Its stiffest competition in recent years has come from the Nike Air Zoom Alphafly NEXT%, which offers even more cushioning and is particularly good for marathons. Nike has now launched the Alphafly NEXT% 2, which has several updates on the original Alphafly that I consider to have improved the shoe.
Both are among the best running shoes available, but which Nike racer is best for you? Based on my reviews of both shoes, the answer might well depend on the distance and course you expect to be running.
Nike Air Zoom Alphafly NEXT% 2 vs Nike ZoomX Vaporfly NEXT% 2: Price And Availability
The Vaporfly 2 is widely available and costs from $225 in the US and £209.95 in the UK, with some colours and special editions of the shoe costing more. It’s also often available in sales. Nike has not confirmed the price of the Alphafly 2 ahead of its launch on 15th June, but I would expect it to be the same price as the original, which is $275/£259.95. Once again, some editions of the shoe cost more.
Design And Fit
The main change to the Vaporfly NEXT% 2 compared with the original Nike Vaporfly NEXT% was the new upper, made from a breathable mesh material. It has a reinforced section over the toes and a small amount of padding on the tongue and around the heel, but in general the upper is very minimal to keep the shoe’s weight down.
Nike also updated the upper on the second edition of the Alphafly NEXT% 2, which uses a knit material called Atomknit 2.0. It’s more structured and supportive than the Flyknit used in many Nike shoes, and on the Alphafly 2 the heel is built up to offer greater stability.
I found that both shoes fit me perfectly in my normal size, though the Alphafly 2 is not the easiest shoe to pull on since it has a bootie design rather than a separate tongue. It has pull tabs on the tongue and a collar to help you get your foot in.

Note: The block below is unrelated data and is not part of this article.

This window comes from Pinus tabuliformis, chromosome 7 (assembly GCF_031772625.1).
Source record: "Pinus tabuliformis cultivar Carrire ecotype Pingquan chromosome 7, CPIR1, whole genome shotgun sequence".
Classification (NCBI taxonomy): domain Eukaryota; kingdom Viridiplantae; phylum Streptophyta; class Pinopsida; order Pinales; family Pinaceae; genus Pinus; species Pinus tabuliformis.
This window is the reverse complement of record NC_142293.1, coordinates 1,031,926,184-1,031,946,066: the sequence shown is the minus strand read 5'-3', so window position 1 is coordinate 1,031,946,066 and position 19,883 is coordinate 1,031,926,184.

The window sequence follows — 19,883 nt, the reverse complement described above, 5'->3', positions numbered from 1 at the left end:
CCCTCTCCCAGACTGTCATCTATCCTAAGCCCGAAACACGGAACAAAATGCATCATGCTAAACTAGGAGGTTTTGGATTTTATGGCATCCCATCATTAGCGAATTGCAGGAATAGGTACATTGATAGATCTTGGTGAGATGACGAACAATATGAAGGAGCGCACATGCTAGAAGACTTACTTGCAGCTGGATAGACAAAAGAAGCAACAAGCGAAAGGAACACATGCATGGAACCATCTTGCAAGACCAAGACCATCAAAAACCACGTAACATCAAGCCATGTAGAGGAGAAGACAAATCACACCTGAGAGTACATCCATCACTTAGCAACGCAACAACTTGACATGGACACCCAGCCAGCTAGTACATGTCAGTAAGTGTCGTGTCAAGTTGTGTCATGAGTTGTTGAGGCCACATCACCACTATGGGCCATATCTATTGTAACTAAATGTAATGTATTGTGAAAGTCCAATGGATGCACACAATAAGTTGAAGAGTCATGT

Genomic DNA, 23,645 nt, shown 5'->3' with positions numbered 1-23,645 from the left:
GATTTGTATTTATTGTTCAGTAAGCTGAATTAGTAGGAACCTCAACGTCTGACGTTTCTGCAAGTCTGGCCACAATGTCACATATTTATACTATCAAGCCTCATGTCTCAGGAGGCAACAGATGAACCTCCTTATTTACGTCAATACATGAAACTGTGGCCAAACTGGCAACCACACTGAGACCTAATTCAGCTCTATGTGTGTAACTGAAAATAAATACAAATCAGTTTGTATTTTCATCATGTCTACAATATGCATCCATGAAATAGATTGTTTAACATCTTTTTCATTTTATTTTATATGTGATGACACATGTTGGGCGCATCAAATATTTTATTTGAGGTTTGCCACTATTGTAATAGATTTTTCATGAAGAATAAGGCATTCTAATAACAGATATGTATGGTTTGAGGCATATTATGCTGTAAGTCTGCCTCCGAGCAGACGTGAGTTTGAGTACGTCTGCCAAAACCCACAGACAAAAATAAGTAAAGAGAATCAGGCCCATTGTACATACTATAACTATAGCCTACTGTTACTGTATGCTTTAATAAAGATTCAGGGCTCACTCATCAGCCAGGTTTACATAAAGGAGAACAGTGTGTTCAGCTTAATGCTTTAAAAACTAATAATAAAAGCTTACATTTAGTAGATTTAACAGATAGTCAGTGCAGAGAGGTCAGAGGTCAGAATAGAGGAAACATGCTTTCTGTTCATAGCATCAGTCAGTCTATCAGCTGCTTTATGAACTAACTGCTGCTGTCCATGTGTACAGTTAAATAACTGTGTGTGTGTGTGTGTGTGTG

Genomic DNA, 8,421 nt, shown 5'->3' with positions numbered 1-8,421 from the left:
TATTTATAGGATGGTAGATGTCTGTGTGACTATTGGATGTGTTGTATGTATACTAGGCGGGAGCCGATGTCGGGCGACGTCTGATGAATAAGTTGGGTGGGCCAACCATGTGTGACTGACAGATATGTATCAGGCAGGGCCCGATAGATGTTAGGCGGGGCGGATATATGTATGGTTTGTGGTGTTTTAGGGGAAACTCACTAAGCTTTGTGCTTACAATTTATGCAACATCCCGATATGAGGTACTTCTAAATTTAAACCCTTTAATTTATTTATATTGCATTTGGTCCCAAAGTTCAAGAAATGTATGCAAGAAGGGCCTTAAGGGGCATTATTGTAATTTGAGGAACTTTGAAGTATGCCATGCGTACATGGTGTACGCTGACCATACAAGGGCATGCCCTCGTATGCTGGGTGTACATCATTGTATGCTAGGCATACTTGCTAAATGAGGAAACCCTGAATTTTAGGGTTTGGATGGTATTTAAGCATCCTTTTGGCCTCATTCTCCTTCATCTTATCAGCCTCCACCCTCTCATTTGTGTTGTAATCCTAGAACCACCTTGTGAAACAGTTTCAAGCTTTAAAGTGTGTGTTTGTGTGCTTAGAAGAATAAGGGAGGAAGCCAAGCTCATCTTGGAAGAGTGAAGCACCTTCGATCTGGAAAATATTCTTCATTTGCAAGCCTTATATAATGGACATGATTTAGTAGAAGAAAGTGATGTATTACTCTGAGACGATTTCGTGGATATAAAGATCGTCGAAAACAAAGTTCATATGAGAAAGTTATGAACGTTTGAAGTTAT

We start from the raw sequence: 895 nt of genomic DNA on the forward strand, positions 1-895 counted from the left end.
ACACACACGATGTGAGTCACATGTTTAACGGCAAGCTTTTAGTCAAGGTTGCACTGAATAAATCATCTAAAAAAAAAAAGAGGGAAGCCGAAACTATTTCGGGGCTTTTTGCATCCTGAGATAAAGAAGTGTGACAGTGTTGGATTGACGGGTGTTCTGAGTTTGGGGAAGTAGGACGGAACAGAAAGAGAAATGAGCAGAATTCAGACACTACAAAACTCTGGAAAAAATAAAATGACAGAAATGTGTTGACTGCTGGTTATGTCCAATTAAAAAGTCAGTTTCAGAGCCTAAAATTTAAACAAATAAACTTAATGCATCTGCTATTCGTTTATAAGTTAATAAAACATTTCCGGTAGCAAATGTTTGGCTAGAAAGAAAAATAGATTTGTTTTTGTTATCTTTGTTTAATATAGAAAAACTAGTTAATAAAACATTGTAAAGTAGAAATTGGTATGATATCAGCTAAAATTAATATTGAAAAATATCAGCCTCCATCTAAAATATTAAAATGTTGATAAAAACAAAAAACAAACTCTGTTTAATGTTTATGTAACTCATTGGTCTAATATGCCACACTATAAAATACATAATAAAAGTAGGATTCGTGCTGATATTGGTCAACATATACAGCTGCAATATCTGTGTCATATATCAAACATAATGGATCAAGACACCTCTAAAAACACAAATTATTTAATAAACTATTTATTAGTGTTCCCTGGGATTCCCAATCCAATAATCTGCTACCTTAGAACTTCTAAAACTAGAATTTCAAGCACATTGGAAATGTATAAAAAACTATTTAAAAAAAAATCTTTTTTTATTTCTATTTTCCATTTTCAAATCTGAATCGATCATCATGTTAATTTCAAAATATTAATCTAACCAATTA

Both shoes use Nike’s PEBA-based ZoomX foam in the midsole, but while the Vaporfly 2 has a full ZoomX midsole, with the foam running all the way through the shoe, the Alphafly 2 adds two Air Zoom pods under the forefoot. These have a slightly firmer feel than the foam alone, and provide a bit more pop in your toe-off. Both shoes also have a full-length carbon plate running through the midsole.
In the second edition of the Alphafly, Nike has added a sliver of ZoomX foam under the pods, and the shoe also has a wider base than its predecessor to improve stability, especially at the heel.
The two shoes have similar outsoles, with two strips of rubber running in parallel on the outsides of the back of the shoe and rubber covering the forefoot. There is a lot of exposed foam on both shoes, but the key impact zones are covered with rubber to improve grip and durability, though both shoes are clearly designed for road running alone.
Nike lists both shoes as having an 8mm drop from heel to toe, but doesn’t give official stack heights for them. The Alphafly 2 looks close to the 40mm limit set by World Athletics, while the Vaporfly is a millimetre or two lower.
The Alphafly is the heavier shoe. Nike lists it as weighing 8.8oz (249g) in a US 10/UK 9, though my two UK 9 shoes actually weighed different amounts at 8.6oz (244g) and 8.9oz (251g). The Vaporfly weighs 7.3oz (207g) in my UK 9.